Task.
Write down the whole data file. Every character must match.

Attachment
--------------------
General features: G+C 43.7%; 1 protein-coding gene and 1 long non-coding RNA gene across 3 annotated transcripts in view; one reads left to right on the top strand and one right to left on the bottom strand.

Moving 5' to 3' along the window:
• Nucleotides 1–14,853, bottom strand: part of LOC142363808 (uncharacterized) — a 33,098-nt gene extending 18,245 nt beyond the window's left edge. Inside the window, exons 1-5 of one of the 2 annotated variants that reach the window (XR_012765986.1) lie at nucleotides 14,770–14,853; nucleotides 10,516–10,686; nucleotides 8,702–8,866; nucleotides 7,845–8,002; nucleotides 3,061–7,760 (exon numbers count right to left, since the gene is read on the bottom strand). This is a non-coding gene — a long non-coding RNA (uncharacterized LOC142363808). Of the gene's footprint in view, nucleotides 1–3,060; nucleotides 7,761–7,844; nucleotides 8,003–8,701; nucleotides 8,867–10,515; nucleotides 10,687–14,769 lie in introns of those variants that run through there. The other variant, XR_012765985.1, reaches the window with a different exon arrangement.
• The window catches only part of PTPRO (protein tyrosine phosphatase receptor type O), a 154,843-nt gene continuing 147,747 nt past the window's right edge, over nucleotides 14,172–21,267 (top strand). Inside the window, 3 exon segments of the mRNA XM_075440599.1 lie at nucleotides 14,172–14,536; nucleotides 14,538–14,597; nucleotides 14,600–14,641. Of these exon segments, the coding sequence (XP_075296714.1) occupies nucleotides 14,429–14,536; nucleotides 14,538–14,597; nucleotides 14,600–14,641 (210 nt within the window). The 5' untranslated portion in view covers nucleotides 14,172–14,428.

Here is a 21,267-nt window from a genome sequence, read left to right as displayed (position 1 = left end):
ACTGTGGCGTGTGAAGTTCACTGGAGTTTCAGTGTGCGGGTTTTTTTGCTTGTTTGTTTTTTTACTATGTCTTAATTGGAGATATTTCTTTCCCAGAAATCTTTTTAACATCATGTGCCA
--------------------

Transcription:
General features: G+C 43.7%; 1 protein-coding gene and 1 long non-coding RNA gene across 3 annotated transcripts in view; one reads left to right on the top strand and one right to left on the bottom strand.

Moving 5' to 3' along the window:
• Nucleotides 1–14,853, bottom strand: part of LOC142363808 (uncharacterized) — a 33,098-nt gene extending 18,245 nt beyond the window's left edge. Inside the window, exons 1-5 of one of the 2 annotated variants that reach the window (XR_012765986.1) lie at nucleotides 14,770–14,853; nucleotides 10,516–10,686; nucleotides 8,702–8,866; nucleotides 7,845–8,002; nucleotides 3,061–7,760 (exon numbers count right to left, since the gene is read on the bottom strand). This is a non-coding gene — a long non-coding RNA (uncharacterized LOC142363808). Of the gene's footprint in view, nucleotides 1–3,060; nucleotides 7,761–7,844; nucleotides 8,003–8,701; nucleotides 8,867–10,515; nucleotides 10,687–14,769 lie in introns of those variants that run through there. The other variant, XR_012765985.1, reaches the window with a different exon arrangement.
• The window catches only part of PTPRO (protein tyrosine phosphatase receptor type O), a 154,843-nt gene continuing 147,747 nt past the window's right edge, over nucleotides 14,172–21,267 (top strand). Inside the window, 3 exon segments of the mRNA XM_075440599.1 lie at nucleotides 14,172–14,536; nucleotides 14,538–14,597; nucleotides 14,600–14,641. Of these exon segments, the coding sequence (XP_075296714.1) occupies nucleotides 14,429–14,536; nucleotides 14,538–14,597; nucleotides 14,600–14,641 (210 nt within the window). The 5' untranslated portion in view covers nucleotides 14,172–14,428.

Here is a 21,267-nt window from a genome sequence, read left to right as displayed (position 1 = left end):
ACTGTGGCGTGTGAAGTTCACTGGAGTTTCAGTGTGCGGGTTTTTTTGCTTGTTTGTTTTTTTACTATGTCTTAATTGGAGATATTTCTTTCCCAGAAATCTTTTTAACATCATGTGCCA